In my most recent post I wrote about my mother’s death and the subtle but essential influence she, and other elders and ancestors, have on me and my family. As I continue to grieve this loss I find myself re-experiencing mom every day. Maybe it’s a memory that arrives spontaneously, seemingly out of nowhere. Maybe it’s a taste, smell, or sound that evokes an image or a thought. Mostly it’s intentional thought, simply deciding to think about mom, what she meant to me and our family, her good, bad and ugly (yes, let’s be real; we ALL have some ugly), and I smile or even laugh and then get back to the business of the day. For what choice do I have? Or you, for that matter? Life is for the living; like Auntie Mame said, “life is a banquet!”
My wife pointed out a passage from Tiffany Schlain’s book “24/6,” which I’ve reprinted below. The “Tech-Shabbat” she refers to is the essence of her book, the intentional practice of turning off our devices for a day every week and living an analog life. In this passage she’s musing about the impact of her father’s death on her own living. It’s quite good and informed my grieving and perhaps might help yours. The reference to “Blooma,” by the way, is to her then-newborn daughter of that name.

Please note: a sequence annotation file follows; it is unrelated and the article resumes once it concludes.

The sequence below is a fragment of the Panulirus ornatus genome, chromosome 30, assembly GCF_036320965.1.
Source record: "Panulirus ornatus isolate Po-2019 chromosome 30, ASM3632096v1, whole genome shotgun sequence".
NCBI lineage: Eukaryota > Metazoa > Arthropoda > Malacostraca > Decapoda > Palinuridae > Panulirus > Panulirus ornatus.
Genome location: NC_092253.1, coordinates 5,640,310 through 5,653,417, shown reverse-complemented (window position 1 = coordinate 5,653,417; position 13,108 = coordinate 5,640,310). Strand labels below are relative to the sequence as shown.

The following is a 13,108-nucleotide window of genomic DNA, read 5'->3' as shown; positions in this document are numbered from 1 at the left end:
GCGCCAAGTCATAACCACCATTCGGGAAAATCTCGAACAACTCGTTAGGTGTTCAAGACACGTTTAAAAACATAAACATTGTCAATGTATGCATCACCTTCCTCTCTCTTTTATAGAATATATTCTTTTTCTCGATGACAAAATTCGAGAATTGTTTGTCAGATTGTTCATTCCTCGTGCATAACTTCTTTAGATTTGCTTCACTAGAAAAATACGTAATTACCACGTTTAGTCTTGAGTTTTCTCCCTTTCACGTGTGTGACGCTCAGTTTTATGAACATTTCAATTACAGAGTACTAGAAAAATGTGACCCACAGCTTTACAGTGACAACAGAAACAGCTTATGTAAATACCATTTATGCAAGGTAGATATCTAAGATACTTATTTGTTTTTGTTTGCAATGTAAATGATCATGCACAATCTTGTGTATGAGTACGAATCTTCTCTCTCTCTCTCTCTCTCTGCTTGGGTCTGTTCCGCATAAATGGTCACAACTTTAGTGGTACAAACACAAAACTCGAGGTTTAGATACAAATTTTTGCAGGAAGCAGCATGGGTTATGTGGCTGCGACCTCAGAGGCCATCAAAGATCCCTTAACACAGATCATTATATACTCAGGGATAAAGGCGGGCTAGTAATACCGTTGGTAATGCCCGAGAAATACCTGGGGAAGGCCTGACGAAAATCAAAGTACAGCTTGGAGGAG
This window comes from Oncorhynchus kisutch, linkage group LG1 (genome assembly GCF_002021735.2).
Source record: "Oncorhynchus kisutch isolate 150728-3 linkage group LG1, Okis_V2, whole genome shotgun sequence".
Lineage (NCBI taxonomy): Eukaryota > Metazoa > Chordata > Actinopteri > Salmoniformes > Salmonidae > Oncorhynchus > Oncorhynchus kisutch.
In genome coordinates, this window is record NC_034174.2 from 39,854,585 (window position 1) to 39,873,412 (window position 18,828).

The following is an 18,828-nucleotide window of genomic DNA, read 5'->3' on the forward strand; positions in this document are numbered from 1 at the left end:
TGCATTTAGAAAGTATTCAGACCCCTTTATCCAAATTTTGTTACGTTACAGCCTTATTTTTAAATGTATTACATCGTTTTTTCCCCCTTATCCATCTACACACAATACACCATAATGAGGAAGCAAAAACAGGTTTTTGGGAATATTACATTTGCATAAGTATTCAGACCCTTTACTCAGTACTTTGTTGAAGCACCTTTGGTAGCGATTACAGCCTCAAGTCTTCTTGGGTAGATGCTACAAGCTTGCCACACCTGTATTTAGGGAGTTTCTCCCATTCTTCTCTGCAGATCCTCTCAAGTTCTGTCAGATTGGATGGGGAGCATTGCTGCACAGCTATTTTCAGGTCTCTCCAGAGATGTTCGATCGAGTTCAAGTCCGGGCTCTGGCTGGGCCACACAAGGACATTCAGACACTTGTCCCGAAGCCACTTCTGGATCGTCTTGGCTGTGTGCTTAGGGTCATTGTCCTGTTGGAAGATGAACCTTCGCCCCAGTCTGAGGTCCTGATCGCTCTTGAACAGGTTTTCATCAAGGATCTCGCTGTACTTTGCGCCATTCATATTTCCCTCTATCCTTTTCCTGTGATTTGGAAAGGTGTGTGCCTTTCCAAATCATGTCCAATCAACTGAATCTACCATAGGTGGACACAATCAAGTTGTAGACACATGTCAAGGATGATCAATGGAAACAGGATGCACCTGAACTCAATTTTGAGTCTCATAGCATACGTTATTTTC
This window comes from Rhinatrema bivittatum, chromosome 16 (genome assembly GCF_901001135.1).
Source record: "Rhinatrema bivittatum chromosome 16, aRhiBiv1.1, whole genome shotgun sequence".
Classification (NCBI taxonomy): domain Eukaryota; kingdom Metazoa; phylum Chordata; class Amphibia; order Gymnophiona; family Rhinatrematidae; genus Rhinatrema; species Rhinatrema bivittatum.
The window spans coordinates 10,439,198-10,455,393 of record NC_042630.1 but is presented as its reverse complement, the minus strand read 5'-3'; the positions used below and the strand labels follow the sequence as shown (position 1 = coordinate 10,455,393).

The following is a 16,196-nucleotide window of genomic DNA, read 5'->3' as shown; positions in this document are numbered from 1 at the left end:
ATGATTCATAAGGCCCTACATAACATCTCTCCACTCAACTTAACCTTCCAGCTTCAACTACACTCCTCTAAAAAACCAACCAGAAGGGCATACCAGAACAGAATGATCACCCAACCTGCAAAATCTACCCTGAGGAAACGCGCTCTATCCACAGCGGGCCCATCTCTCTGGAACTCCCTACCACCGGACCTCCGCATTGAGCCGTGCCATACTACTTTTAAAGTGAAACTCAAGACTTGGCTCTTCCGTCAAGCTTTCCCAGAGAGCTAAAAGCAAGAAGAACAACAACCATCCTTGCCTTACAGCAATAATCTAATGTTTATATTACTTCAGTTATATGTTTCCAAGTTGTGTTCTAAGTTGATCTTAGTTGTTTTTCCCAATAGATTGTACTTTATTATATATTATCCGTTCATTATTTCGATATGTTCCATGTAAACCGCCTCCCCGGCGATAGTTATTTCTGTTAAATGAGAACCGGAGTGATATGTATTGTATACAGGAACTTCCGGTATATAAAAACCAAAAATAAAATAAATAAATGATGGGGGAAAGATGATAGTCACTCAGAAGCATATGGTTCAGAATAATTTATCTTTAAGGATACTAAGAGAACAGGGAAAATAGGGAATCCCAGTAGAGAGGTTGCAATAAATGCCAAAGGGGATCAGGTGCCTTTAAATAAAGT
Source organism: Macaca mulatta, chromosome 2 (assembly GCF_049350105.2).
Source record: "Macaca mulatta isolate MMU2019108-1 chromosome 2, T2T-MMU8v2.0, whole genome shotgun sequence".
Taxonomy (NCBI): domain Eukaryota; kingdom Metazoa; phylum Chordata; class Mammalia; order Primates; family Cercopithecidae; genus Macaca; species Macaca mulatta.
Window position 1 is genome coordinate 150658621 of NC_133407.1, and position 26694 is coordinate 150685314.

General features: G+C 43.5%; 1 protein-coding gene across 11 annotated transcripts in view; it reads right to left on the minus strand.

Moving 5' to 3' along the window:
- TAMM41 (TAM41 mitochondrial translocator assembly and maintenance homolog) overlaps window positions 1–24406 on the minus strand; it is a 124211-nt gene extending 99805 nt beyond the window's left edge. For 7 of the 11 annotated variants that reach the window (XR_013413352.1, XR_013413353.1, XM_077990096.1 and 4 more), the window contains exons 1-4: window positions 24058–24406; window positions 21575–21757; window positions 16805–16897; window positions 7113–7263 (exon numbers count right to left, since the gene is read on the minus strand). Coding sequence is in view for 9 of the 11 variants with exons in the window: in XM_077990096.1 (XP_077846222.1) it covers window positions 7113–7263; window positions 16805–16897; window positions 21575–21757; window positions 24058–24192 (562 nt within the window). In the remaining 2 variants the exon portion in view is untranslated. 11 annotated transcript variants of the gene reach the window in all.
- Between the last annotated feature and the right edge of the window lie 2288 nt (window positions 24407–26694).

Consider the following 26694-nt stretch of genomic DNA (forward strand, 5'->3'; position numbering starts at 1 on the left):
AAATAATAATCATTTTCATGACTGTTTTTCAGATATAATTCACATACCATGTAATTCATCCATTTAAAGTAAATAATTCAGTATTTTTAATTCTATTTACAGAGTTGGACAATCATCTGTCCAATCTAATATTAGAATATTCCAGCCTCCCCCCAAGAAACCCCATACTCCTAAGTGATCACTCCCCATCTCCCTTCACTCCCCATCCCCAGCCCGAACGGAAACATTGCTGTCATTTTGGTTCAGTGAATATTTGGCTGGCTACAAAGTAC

From 24/6 by Tiffany Schlain
In my father’s last months, I repeatedly asked him, what did he think was the meaning of life?
Here is what he eventually said to me: “Appreciate beauty. Plant gardens. Enjoy sunsets. Help people less fortunate than you. Think big. Nothing is more important than family. Be present.” Much later, I would realize these are exactly the things we do on our screen-free days.
I started doing Tech-Shabbats after the intense period when I lost my father and had Blooma within days. It was as if life grabbed me by the shoulders and stared into my eyes and said, Figure out what’s important!
Here’s the thing that’s most fascinating to me, nearly a decade after my father’s death: he is now infinite to me. While we are all human, fallible, imperfect beings who are all works in progress, if we attempt to live meaningful and purposeful lives and are present for those we love, we can live forever.
Someone once told me: whenever you are doing something that the person you lost loved to do, you bring them back. So while I write this book in the darkness of five a.m., when my dad also loved to write; clap through tears at the end of a fantastic film in a packed theater; thrust my own finger in the air and say “Tradition!” while eating a bagel, lox, and cream cheese; or appreciate the family sitting around the table — all things he loved — he is with me.
Here is the video of that day’s guided meditation:
And the audio of that day’s guided meditation: